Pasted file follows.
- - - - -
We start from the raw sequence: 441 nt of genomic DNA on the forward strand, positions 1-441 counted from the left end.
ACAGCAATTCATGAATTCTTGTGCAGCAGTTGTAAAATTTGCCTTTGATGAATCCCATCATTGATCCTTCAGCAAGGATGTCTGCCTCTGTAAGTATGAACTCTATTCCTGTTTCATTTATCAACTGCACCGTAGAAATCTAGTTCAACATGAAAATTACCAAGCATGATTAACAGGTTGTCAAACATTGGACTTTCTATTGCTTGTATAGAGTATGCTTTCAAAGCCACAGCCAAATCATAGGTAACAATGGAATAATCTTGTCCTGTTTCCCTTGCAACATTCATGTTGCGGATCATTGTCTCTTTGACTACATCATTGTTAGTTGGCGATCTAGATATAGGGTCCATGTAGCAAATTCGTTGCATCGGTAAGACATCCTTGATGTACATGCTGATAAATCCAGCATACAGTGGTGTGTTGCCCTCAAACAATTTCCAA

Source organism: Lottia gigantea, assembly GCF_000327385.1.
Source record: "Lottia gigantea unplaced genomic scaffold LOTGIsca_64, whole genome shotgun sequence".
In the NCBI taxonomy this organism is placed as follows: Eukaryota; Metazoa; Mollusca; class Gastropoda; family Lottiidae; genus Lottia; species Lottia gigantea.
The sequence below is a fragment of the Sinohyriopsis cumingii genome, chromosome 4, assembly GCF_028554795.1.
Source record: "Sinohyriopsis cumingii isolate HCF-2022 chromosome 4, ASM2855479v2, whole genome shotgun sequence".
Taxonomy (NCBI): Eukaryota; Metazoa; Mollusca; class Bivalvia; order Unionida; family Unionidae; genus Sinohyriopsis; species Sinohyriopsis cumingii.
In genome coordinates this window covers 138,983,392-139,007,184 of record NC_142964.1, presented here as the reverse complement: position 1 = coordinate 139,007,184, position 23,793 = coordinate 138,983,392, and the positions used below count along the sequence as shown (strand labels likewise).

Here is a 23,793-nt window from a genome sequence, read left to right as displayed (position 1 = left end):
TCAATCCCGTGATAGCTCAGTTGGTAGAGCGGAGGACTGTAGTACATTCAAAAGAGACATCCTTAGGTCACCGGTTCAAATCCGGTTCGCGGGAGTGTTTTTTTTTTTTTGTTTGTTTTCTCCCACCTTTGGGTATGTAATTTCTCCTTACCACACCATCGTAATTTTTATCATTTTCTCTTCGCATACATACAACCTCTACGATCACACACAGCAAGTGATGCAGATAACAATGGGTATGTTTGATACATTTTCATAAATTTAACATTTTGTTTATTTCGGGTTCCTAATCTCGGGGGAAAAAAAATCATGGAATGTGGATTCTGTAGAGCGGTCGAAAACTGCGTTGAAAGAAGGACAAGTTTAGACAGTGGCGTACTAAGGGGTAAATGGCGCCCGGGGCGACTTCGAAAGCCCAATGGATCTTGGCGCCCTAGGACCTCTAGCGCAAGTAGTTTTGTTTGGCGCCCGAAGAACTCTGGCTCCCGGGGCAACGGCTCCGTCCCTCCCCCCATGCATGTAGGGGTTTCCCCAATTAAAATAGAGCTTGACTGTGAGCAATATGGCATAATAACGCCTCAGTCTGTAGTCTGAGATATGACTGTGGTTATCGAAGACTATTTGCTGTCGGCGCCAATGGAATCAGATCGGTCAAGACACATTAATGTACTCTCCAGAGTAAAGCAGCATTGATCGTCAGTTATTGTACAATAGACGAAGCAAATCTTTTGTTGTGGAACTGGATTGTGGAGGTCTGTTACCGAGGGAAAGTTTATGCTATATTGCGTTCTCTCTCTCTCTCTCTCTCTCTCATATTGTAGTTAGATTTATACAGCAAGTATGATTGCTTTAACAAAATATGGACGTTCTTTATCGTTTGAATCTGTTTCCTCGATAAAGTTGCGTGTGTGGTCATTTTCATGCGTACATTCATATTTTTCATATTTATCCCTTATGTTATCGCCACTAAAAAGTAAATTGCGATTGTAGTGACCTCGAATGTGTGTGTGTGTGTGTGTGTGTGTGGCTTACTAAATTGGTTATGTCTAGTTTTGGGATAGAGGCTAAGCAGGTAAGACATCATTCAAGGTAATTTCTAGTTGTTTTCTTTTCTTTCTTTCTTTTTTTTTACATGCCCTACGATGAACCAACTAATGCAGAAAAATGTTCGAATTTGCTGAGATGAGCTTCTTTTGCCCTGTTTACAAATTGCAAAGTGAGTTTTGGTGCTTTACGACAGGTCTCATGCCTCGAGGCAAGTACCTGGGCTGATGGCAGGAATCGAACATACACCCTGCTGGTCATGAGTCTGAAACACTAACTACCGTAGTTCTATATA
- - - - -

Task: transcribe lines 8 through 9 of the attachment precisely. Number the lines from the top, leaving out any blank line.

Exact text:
Taxonomy (NCBI): Eukaryota; Metazoa; Mollusca; class Bivalvia; order Unionida; family Unionidae; genus Sinohyriopsis; species Sinohyriopsis cumingii.
In genome coordinates this window covers 138,983,392-139,007,184 of record NC_142964.1, presented here as the reverse complement: position 1 = coordinate 139,007,184, position 23,793 = coordinate 138,983,392, and the positions used below count along the sequence as shown (strand labels likewise).